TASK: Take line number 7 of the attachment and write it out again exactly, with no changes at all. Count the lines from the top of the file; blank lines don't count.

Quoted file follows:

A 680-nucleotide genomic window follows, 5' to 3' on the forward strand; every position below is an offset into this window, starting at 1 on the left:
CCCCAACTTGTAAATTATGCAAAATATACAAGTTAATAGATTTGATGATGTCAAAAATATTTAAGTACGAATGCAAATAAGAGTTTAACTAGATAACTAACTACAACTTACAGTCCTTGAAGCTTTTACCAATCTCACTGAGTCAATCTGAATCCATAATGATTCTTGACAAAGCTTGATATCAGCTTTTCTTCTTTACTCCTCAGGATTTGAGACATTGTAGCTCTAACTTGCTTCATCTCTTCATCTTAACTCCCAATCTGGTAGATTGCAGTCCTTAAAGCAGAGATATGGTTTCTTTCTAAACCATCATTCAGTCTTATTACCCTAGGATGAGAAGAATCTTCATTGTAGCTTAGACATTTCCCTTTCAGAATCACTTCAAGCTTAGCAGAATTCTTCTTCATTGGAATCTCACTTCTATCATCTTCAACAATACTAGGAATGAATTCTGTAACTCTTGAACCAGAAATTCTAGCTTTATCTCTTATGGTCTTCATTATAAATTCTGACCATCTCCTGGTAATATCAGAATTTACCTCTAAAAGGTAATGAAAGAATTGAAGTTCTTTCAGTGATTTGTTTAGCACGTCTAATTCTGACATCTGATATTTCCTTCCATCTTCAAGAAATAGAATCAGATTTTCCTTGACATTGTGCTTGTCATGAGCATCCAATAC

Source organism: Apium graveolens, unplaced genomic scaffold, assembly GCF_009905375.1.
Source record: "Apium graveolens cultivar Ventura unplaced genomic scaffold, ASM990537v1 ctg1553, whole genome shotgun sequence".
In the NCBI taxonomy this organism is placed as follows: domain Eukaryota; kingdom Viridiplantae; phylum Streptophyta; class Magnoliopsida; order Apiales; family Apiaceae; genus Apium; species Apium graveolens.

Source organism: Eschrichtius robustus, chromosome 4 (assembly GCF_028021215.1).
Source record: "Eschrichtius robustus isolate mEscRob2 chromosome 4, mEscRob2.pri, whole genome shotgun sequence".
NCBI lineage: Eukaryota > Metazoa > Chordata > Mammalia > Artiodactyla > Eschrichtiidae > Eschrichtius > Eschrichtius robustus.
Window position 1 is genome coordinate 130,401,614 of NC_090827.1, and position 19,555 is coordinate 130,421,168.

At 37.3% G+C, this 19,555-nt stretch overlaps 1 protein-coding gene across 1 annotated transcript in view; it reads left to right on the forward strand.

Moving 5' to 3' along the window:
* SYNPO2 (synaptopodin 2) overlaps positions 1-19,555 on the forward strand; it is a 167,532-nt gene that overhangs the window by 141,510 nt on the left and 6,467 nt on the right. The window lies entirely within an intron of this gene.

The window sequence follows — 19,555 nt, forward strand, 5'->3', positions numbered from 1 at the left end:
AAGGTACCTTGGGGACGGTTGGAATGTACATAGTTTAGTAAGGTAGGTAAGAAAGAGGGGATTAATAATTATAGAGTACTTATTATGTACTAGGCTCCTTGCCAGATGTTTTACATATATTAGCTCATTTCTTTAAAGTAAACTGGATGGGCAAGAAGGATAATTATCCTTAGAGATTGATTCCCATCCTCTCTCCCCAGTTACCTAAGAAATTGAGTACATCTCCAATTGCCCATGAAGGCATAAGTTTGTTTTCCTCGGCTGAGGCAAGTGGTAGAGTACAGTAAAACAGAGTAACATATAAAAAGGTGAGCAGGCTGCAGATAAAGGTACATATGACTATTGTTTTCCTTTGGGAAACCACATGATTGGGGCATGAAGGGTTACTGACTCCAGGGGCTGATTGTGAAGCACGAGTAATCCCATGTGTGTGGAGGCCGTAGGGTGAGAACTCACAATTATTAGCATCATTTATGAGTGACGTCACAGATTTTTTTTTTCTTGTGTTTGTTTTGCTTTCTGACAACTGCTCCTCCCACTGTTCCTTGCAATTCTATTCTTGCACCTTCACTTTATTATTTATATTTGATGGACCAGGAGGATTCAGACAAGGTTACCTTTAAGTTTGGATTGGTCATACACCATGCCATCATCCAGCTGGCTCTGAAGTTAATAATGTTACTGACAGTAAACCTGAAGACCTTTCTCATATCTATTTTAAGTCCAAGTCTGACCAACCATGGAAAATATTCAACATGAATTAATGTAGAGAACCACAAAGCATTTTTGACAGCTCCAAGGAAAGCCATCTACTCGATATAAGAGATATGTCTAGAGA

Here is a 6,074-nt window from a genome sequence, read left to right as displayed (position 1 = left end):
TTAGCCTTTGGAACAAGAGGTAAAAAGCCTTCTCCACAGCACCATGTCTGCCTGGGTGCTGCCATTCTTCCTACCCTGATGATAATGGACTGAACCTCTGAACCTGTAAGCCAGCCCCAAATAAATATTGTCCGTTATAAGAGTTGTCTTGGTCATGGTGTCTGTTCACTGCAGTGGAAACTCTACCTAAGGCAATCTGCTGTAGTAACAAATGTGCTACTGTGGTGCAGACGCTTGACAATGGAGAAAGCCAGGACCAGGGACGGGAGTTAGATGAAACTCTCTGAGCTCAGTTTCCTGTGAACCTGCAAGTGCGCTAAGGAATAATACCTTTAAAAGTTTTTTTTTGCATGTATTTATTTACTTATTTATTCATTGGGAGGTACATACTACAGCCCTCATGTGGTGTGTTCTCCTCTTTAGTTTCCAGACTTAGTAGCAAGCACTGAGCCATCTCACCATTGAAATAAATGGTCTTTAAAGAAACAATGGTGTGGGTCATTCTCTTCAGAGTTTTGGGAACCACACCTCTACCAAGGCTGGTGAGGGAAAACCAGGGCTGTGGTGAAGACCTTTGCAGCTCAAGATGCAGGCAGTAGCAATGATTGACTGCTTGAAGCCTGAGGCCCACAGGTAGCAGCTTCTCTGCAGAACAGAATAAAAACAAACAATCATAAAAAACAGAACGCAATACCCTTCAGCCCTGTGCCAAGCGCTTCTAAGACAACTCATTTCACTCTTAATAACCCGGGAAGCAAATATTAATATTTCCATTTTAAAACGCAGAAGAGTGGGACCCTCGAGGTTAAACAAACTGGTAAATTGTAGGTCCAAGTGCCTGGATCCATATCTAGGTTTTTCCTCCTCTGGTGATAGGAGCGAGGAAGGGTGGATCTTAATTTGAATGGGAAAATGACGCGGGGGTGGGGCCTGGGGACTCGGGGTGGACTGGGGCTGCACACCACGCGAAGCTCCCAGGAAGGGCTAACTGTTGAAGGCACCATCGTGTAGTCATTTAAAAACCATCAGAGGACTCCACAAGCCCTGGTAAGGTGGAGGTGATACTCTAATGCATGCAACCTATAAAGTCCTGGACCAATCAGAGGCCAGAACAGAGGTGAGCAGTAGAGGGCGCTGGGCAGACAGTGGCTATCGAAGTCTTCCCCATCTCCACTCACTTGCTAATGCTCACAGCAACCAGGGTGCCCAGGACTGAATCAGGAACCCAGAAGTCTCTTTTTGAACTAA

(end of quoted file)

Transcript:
Source record: "Eschrichtius robustus isolate mEscRob2 chromosome 4, mEscRob2.pri, whole genome shotgun sequence".